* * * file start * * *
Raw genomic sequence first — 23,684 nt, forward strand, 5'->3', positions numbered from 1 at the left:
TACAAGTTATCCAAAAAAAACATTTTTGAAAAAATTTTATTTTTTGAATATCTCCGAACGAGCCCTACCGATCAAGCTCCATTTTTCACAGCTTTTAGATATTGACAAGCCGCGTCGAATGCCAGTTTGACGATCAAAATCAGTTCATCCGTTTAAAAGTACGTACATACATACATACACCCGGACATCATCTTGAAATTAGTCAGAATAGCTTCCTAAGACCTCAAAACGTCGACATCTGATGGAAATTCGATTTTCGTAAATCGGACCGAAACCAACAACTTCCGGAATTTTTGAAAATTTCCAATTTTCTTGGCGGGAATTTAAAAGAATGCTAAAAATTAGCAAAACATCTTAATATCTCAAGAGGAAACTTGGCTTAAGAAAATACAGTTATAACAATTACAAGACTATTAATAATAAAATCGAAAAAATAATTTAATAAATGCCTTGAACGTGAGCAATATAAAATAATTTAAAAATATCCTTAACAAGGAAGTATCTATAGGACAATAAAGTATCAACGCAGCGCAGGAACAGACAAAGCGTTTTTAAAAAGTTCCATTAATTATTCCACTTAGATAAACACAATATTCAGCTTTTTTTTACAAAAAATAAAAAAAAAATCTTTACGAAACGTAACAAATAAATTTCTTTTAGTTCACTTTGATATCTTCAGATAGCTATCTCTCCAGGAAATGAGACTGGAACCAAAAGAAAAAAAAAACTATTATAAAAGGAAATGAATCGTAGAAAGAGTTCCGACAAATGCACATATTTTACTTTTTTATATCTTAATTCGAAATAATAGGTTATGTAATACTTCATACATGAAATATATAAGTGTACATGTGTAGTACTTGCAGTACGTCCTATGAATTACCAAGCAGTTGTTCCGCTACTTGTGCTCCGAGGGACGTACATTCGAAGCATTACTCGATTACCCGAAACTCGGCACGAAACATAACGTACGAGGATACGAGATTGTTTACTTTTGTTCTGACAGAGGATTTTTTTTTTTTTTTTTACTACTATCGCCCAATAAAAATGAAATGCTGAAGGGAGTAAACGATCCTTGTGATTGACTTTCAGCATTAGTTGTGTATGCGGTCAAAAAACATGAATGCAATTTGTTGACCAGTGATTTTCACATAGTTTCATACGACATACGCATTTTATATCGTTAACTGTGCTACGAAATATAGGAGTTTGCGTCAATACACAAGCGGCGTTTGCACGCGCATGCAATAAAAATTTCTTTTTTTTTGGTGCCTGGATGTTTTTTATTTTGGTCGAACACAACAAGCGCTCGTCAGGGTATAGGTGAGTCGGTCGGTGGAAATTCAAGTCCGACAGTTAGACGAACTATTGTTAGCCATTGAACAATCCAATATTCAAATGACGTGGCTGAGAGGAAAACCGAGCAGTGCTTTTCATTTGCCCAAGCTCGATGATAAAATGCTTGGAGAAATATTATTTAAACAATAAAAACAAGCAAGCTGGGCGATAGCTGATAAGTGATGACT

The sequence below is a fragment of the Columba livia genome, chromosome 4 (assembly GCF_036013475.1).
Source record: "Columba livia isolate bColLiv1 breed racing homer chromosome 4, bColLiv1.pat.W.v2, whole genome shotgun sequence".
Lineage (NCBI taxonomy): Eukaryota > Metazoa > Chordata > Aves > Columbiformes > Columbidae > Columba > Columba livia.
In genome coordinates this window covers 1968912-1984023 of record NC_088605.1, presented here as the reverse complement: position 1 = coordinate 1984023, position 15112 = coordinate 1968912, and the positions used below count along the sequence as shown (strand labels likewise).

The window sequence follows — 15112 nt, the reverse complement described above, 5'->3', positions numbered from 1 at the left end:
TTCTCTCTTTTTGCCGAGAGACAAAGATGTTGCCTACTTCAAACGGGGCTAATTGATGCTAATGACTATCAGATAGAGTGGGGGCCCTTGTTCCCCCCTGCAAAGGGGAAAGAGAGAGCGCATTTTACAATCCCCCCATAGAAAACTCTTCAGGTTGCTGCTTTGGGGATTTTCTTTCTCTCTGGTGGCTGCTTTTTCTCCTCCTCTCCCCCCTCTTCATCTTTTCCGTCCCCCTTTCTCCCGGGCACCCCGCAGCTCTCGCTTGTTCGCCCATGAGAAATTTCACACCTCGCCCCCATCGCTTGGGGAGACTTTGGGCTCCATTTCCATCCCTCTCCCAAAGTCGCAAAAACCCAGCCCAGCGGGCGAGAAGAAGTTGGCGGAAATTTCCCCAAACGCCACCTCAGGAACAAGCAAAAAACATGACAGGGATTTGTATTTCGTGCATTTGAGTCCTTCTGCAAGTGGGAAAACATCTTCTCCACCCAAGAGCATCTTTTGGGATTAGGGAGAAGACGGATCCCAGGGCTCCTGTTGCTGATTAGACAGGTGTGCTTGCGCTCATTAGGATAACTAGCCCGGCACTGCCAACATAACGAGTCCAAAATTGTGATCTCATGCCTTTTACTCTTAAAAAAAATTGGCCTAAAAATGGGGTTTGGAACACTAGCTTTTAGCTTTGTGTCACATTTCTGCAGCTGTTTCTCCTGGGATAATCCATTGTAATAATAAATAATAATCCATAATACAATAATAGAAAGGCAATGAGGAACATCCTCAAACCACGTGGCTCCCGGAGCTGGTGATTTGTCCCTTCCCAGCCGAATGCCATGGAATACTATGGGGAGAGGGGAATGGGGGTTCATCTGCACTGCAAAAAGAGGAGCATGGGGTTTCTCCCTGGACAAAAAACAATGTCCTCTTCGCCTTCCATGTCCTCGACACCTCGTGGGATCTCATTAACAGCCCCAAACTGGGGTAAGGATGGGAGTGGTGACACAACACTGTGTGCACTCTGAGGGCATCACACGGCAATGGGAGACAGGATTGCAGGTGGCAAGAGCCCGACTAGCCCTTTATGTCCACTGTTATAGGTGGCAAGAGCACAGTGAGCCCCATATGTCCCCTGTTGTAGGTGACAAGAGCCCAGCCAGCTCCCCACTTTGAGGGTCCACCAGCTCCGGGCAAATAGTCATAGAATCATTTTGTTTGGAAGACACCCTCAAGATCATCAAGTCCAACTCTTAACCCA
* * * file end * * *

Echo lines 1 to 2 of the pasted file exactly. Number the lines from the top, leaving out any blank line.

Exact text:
Raw genomic sequence first — 23,684 nt, forward strand, 5'->3', positions numbered from 1 at the left:
TACAAGTTATCCAAAAAAAACATTTTTGAAAAAATTTTATTTTTTGAATATCTCCGAACGAGCCCTACCGATCAAGCTCCATTTTTCACAGCTTTTAGATATTGACAAGCCGCGTCGAATGCCAGTTTGACGATCAAAATCAGTTCATCCGTTTAAAAGTACGTACATACATACATACACCCGGACATCATCTTGAAATTAGTCAGAATAGCTTCCTAAGACCTCAAAACGTCGACATCTGATGGAAATTCGATTTTCGTAAATCGGACCGAAACCAACAACTTCCGGAATTTTTGAAAATTTCCAATTTTCTTGGCGGGAATTTAAAAGAATGCTAAAAATTAGCAAAACATCTTAATATCTCAAGAGGAAACTTGGCTTAAGAAAATACAGTTATAACAATTACAAGACTATTAATAATAAAATCGAAAAAATAATTTAATAAATGCCTTGAACGTGAGCAATATAAAATAATTTAAAAATATCCTTAACAAGGAAGTATCTATAGGACAATAAAGTATCAACGCAGCGCAGGAACAGACAAAGCGTTTTTAAAAAGTTCCATTAATTATTCCACTTAGATAAACACAATATTCAGCTTTTTTTTACAAAAAATAAAAAAAAAATCTTTACGAAACGTAACAAATAAATTTCTTTTAGTTCACTTTGATATCTTCAGATAGCTATCTCTCCAGGAAATGAGACTGGAACCAAAAGAAAAAAAAAACTATTATAAAAGGAAATGAATCGTAGAAAGAGTTCCGACAAATGCACATATTTTACTTTTTTATATCTTAATTCGAAATAATAGGTTATGTAATACTTCATACATGAAATATATAAGTGTACATGTGTAGTACTTGCAGTACGTCCTATGAATTACCAAGCAGTTGTTCCGCTACTTGTGCTCCGAGGGACGTACATTCGAAGCATTACTCGATTACCCGAAACTCGGCACGAAACATAACGTACGAGGATACGAGATTGTTTACTTTTGTTCTGACAGAGGATTTTTTTTTTTTTTTTTACTACTATCGCCCAATAAAAATGAAATGCTGAAGGGAGTAAACGATCCTTGTGATTGACTTTCAGCATTAGTTGTGTATGCGGTCAAAAAACATGAATGCAATTTGTTGACCAGTGATTTTCACATAGTTTCATACGACATACGCATTTTATATCGTTAACTGTGCTACGAAATATAGGAGTTTGCGTCAATACACAAGCGGCGTTTGCACGCGCATGCAATAAAAATTTCTTTTTTTTTGGTGCCTGGATGTTTTTTATTTTGGTCGAACACAACAAGCGCTCGTCAGGGTATAGGTGAGTCGGTCGGTGGAAATTCAAGTCCGACAGTTAGACGAACTATTGTTAGCCATTGAACAATCCAATATTCAAATGACGTGGCTGAGAGGAAAACCGAGCAGTGCTTTTCATTTGCCCAAGCTCGATGATAAAATGCTTGGAGAAATATTATTTAAACAATAAAAACAAGCAAGCTGGGCGATAGCTGATAAGTGATGACT